The Skinny on Dietary Fats: When to Embrace Them, When to Resist

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Eating clean isn’t easy. Because the public is given differing and sometimes contradictory reports, it’s hard to effectively navigate what we should be eating, what we should be avoiding, what diet trends are scams, and what food regimens actually hold weight. Some of the oldest weight-maintenance tricks in the book are now being debunked, and it’s safe to say consumers are confused. And who can blame them?

While low-fat, low-carb diets used to be all the rage, more evidence is cropping up that not all fat is created equal: suddenly, dieters are seeking out the fat rather than hiding from it. What’s more, “healthy fats” are now a staple in healthy eaters’ arsenal of dietary tricks, and things are officially getting twisted. Let’s break down the facts behind the fat — the good, the bad, and the omega-3s. Then, we’ll apply that knowledge to the grocery store and outline where you should be going fat-free and where you should be getting down with the full fat.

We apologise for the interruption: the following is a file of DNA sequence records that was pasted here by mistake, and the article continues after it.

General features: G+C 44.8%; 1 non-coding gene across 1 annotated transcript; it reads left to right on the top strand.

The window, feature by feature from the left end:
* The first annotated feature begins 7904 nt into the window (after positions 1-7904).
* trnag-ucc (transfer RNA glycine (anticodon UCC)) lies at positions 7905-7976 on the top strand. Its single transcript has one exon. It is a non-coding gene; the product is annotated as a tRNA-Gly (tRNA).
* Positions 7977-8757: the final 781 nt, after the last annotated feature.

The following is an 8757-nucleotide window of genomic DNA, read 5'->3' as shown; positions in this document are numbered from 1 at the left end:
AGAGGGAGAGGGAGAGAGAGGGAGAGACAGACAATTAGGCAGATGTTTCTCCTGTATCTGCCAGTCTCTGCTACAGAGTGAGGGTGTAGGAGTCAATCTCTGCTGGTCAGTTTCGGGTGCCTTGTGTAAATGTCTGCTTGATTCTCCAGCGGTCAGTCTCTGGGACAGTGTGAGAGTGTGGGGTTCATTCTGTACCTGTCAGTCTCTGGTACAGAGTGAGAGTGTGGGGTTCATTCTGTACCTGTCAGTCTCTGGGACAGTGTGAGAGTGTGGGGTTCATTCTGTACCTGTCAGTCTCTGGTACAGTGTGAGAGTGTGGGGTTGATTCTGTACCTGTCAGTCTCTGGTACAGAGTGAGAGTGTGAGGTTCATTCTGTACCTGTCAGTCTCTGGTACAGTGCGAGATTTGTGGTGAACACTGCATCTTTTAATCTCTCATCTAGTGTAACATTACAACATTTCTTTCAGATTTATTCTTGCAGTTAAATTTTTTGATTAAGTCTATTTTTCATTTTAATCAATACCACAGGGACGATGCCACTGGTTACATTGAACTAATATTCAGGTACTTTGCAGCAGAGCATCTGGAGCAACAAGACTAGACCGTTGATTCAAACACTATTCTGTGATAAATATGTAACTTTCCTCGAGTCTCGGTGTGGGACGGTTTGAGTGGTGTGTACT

To begin, everyone should understand that there are two types of fat: good fats and bad fats. Plain and simple, good fats tend to lower LDL cholesterol levels, subsequently lowering one’s risk of cardiovascular disease, while bad fats raise LDL cholesterol levels and increase that risk of disease. Easy enough to understand, but the hard part is determining which fats fall into which- camp. HelpGuide.org says that the fats consumers are told to stay away from (or at least only consume in moderation) include trans fats and saturated fats, as they raise cholesterol and put you at a higher risk for heart disease. Diets rich in saturated fat and trans fat can contribute to clogged arteries.

Saturated fats have long been recognized as the bad guys in fat world; trans fats recently joined them, and the latter is understood as even worse than the former. According to WebMDlike saturated fats, trans fats raise LDL cholesterol, but they take it a step further and lower HDL, or “good” cholesterol, potentially causing more damage. The American Heart Association advises limiting saturated fat consumption to less than 7 percent of daily calories and trans fat consumption to less than 1 percent. The U.S. Food and Drug Administration has even officially declared war on trans fat.

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